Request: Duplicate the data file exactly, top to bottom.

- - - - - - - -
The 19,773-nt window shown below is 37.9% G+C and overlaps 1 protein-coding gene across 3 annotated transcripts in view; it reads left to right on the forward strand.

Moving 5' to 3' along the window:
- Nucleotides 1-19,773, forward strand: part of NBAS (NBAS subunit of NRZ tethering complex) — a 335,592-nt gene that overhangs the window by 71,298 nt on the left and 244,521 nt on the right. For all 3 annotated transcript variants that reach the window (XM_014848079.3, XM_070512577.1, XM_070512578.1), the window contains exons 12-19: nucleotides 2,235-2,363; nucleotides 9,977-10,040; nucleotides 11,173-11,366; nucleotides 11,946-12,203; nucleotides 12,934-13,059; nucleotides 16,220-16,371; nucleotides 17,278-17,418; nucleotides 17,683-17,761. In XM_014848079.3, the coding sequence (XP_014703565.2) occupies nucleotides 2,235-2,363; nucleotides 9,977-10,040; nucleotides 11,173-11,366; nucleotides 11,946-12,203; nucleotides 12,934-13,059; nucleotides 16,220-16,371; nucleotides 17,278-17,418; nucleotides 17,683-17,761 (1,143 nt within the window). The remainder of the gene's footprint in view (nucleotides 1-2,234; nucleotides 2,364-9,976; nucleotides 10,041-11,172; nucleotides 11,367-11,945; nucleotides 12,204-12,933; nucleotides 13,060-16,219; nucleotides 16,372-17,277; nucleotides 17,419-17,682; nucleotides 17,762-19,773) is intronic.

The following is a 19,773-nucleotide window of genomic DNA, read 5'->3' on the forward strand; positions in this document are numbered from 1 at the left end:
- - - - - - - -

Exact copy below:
The 19,773-nt window shown below is 37.9% G+C and overlaps 1 protein-coding gene across 3 annotated transcripts in view; it reads left to right on the forward strand.

Moving 5' to 3' along the window:
- Nucleotides 1-19,773, forward strand: part of NBAS (NBAS subunit of NRZ tethering complex) — a 335,592-nt gene that overhangs the window by 71,298 nt on the left and 244,521 nt on the right. For all 3 annotated transcript variants that reach the window (XM_014848079.3, XM_070512577.1, XM_070512578.1), the window contains exons 12-19: nucleotides 2,235-2,363; nucleotides 9,977-10,040; nucleotides 11,173-11,366; nucleotides 11,946-12,203; nucleotides 12,934-13,059; nucleotides 16,220-16,371; nucleotides 17,278-17,418; nucleotides 17,683-17,761. In XM_014848079.3, the coding sequence (XP_014703565.2) occupies nucleotides 2,235-2,363; nucleotides 9,977-10,040; nucleotides 11,173-11,366; nucleotides 11,946-12,203; nucleotides 12,934-13,059; nucleotides 16,220-16,371; nucleotides 17,278-17,418; nucleotides 17,683-17,761 (1,143 nt within the window). The remainder of the gene's footprint in view (nucleotides 1-2,234; nucleotides 2,364-9,976; nucleotides 10,041-11,172; nucleotides 11,367-11,945; nucleotides 12,204-12,933; nucleotides 13,060-16,219; nucleotides 16,372-17,277; nucleotides 17,419-17,682; nucleotides 17,762-19,773) is intronic.

The following is a 19,773-nucleotide window of genomic DNA, read 5'->3' on the forward strand; positions in this document are numbered from 1 at the left end: